by Shamin Shah – July 30, 2020 – 10 minute read
A few things to keep in mind of when analyzing WRs
Wide Receivers are truly one of the hardest positions to predict correctly in Fantasy Football. For the most part, the top 10-15 picks have guaranteed targets every week, but after that, it definitely can get very random. Seemingly every week there are a few players on the bench or waivers that end up as WR1’s, usually due to 1-2 big plays, or due to a matchup that’s being exploited. With that in mind, let’s take a look at a few key considerations that we want to keep in mind when analyzing wide receivers in 2020.
- Targets are key for WRs. If your WR gets over 10 targets he is likely going to have a solid game. This is obviously a key upgrade to your player in ½ point or full point PPR leagues. Targets = catches = big plays = TDs.
- Targets come from a few angles in fantasy football.
- When coaches want to get a guy going early. These are going to be your #1’s on the team will be part of all game plans going into any game, irregardless of opponent.
- When the run game just isn’t working.
- When teams get into a lot of third downs. Unless it’s one or maybe two yards to go, the QB is chucking it
- When there is a good matchup to exploit. Coaches and Quarterbacks will target players early and often
- When a team needs to come back and time is not in their favor. Good ol’ garbage time points.
- Targets are low in the following scenarios
- When the running game is working, teams will stick to it and use play action to draw the defenses and then take a few shots. A coach’s dream.
- When the QB tends to spread the ball around a lot because there are a lot of “mouths to feed”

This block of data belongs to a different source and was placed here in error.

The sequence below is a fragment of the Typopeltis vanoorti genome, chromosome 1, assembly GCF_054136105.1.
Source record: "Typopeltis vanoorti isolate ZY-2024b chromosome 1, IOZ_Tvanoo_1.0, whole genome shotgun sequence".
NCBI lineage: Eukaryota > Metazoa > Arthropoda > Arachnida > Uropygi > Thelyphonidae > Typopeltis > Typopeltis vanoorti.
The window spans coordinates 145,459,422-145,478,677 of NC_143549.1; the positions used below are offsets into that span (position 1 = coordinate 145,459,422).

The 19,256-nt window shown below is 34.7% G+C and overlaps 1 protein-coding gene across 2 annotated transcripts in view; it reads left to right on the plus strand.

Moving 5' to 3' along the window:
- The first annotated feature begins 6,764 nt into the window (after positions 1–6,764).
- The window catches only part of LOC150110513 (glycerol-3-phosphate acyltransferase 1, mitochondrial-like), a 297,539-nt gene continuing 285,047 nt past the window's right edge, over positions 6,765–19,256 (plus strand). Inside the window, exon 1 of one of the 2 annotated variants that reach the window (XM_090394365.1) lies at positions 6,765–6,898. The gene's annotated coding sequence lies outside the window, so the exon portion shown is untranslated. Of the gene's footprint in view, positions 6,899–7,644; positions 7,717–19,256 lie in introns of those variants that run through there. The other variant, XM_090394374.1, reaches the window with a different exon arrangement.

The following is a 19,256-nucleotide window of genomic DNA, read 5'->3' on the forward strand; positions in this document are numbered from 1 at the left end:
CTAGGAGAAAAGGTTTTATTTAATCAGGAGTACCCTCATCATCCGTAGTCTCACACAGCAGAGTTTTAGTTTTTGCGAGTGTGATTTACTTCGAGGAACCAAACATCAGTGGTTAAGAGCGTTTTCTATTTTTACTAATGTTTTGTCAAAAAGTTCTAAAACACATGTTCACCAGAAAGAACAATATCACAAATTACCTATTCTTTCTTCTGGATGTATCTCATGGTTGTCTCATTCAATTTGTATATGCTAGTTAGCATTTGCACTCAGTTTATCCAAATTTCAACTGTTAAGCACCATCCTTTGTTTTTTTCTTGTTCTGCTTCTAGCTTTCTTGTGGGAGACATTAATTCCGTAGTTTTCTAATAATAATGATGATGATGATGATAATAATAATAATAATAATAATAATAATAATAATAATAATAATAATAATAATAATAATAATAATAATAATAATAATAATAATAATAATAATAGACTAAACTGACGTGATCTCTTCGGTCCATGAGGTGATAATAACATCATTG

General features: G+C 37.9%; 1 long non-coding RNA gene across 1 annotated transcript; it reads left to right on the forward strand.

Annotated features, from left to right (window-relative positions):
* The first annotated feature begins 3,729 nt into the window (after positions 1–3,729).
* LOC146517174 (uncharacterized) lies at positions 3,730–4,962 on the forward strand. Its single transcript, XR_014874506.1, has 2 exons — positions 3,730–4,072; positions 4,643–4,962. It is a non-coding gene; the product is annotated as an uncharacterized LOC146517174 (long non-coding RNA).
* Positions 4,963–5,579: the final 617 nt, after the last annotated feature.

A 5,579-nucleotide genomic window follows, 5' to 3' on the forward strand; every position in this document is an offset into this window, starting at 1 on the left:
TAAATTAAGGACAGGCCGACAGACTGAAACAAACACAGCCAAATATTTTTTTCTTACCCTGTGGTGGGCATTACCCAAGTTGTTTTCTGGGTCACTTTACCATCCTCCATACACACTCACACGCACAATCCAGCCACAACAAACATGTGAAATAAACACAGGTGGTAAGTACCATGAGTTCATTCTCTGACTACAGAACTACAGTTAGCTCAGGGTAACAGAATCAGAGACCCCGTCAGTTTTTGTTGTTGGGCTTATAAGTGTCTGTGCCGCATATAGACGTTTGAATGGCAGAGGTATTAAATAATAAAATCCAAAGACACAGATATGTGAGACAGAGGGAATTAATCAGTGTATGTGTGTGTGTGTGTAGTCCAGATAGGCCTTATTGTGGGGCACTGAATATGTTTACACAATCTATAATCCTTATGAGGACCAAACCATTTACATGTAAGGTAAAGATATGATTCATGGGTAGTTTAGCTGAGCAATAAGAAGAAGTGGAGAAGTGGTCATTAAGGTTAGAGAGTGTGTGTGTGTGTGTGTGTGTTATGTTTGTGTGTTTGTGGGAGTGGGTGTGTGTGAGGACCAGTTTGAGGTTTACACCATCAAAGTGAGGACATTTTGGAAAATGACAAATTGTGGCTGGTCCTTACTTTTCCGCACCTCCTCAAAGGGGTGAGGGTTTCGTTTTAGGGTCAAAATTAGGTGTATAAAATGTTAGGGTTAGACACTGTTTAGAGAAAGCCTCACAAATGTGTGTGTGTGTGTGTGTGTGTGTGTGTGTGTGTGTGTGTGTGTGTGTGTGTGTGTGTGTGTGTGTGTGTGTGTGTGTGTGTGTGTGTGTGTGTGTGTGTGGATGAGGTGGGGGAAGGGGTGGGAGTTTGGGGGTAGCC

- When the O-line is getting demolished and the QB is being hurried or sacked a lot, and the offense simply isn’t clicking.
- When the WR relies on big plays and is used mostly to stretch the field
- Don’t get to “cute” with your WRs every week. It doesn’t matter if Julio Jones hasn’t scored in 6 weeks, or if Deandre Hopkins had 2 off weeks and your bench has been out-scoring him every week, you have to keep those kinds of players in your lineup at all times.
- A mix of high floor players who get a lot of targets and some big play receivers should bode well in the long run. For example, if you draft someone like Tyreek Hill, consider getting target monsters in later rounds like Adam Theilan or Jarvis Landry. Alternatively, if you draft someone like Devante Adams or Julio Jones who are almost guaranteed to have 7+ targets per game, you can go for riskier players like Marquise Brown or Will Fuller later on. The thinking behind that is if your risky player has a dud of a game, your safer WR has more of a chance to get you some points to not kill your week. However, if your risky play blows up, you are almost guaranteed to have a big leg up against your opponent no matter what your safe guys do that week.
- TD opportunity can be random for a lot of WRs. There are only a handful of WRs that are targeted heavily in the red zone. For everyone else, it’s fairly random. We will take a look at red zone targets in another article.
- As mentioned a little bit earlier, matchup is pretty important for WRs. Most corners are solid players and many get help from safeties so you might not be able to recognize matchups to exploit a lot of times before the game. However, you can definitely identify and try to stay away from shutdown corners who are ear